The New Zealand television industry has voluntarily adopted a number of rules regarding advertising aimed at children. These rules are in addition to the ASA’s Children and Young People’s Advertising Code.
There is a summary of these rules below, but for full details download ThinkTV’s (formerly the Television Broadcasters’ Council’s) Getting it Right for Children booklet.
Food or beverage product advertising during children’s programming must have a CF classification
An advertisement for a food or beverage product during school-age children’s programming times must have a Children’s Food (CF) classification.
The idea behind the CF classification is to create a viewing environment where young children are not inundated with unhealthy food advertising. How it works in practice is that food and beverage ads will be given a GXC (General Except Children) rating unless the advertiser specifically requests a CF classification.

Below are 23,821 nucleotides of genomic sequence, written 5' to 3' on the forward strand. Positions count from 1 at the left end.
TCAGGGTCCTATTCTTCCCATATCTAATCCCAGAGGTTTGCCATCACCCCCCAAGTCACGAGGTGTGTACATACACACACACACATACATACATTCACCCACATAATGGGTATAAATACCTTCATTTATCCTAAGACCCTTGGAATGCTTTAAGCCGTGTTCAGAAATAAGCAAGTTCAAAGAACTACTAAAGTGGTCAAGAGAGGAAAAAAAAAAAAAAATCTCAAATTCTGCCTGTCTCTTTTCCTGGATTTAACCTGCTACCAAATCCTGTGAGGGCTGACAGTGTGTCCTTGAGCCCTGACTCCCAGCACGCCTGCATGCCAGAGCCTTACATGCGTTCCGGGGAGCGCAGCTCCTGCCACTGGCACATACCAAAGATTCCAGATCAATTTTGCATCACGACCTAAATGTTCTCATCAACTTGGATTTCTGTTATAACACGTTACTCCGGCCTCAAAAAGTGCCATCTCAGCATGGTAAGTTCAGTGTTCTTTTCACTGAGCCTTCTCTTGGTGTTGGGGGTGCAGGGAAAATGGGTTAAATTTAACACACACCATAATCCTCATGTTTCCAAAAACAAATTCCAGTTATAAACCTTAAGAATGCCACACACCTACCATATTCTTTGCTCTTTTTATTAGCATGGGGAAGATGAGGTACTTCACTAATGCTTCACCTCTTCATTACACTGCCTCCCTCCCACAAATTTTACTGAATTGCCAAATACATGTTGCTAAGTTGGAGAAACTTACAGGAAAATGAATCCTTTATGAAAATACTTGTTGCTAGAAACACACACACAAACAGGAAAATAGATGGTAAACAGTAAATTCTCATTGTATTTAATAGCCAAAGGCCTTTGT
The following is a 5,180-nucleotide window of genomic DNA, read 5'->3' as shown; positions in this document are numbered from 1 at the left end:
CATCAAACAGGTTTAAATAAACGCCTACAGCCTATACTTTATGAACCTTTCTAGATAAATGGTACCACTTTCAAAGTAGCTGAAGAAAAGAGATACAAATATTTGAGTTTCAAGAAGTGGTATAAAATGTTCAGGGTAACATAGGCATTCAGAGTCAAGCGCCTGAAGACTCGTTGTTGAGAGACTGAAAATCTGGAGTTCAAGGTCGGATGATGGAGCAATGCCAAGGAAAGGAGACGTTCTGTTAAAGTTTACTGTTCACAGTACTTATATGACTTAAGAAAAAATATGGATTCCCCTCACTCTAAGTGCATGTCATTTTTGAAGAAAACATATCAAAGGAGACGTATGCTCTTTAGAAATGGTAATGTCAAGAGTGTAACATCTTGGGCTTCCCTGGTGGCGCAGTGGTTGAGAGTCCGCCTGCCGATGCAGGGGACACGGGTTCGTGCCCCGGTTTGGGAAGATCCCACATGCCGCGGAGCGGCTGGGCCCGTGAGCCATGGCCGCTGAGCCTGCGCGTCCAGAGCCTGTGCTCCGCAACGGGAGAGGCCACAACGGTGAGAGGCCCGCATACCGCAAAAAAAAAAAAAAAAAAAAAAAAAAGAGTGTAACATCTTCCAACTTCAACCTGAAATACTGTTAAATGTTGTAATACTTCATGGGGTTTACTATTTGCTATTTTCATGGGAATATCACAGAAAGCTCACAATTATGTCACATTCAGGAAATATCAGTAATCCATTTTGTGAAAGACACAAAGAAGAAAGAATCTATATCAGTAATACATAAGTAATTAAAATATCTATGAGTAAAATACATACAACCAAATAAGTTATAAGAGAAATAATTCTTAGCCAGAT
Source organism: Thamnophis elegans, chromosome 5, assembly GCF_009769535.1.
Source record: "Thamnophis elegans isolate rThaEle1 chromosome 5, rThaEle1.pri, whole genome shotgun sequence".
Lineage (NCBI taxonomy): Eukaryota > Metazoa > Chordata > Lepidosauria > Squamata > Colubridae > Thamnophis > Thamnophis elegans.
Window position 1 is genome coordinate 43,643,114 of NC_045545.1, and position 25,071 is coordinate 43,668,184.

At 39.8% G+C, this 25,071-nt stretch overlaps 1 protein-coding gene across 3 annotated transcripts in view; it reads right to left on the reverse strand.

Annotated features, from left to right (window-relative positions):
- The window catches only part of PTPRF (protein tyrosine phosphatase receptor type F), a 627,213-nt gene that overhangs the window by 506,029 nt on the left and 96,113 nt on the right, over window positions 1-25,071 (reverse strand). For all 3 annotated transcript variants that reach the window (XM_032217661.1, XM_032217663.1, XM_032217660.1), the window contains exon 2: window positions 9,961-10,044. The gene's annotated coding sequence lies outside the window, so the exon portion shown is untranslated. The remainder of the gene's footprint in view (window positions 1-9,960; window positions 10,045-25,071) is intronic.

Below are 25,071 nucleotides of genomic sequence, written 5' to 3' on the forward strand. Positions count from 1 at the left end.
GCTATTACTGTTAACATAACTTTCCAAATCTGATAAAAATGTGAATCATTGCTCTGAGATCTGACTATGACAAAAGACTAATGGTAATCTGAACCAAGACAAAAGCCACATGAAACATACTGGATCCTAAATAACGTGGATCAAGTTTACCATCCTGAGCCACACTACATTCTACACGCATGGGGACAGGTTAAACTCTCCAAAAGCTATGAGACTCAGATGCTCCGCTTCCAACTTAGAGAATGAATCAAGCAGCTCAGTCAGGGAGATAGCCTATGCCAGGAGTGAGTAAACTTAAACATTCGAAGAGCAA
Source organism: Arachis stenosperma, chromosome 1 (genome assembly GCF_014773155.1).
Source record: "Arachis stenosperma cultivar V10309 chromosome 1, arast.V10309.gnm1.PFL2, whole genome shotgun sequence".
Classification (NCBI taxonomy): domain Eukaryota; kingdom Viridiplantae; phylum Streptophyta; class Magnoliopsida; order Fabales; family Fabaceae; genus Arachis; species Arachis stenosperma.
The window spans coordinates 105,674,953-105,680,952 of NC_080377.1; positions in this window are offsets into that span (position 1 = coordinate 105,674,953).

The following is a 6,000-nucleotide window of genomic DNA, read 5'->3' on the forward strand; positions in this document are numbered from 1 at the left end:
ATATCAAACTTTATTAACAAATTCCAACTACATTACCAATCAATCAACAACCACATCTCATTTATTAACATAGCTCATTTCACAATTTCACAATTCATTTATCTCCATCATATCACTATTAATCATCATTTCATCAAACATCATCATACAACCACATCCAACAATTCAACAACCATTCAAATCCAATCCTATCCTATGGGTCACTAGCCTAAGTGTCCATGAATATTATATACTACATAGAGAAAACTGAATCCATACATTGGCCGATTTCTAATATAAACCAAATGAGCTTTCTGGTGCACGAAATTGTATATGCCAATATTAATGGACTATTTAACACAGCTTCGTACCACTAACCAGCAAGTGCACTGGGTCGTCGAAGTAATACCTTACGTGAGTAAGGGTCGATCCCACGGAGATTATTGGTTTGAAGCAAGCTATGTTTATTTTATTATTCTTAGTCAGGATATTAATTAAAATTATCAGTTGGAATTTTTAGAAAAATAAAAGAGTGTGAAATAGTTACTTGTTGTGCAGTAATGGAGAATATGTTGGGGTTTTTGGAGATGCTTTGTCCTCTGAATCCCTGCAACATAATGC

Broadly speaking, to achieve a CF rating the featured product must meet the minimum standards to be recognised as an EVERYDAY or SOMETIMES food under the Heart Foundation’s Food and Beverage Classification System.
No advertising in pre-school television programming and limited advertising in school-age children’s television programming
Advertising levels in school-age children’s programming times (5-13 year olds) are reduced to a maximum of 10 minutes per hour, plus 2 minutes of appropriately classified station promotions.
A separation of programmes and advertising
Advertising must be clearly recognisable as such and not part of the editorial content of children’s programmes.
The host, or any other regular presenter or programme character, must not endorse, promote or sell products or services within the associated programme.
No excessive repetition in children’s programming
No advertisement may be played more than twice within an hour per channel, or more than three times during a specific programme which is longer than an hour.
For full details, download the Getting it Right for Children booklet.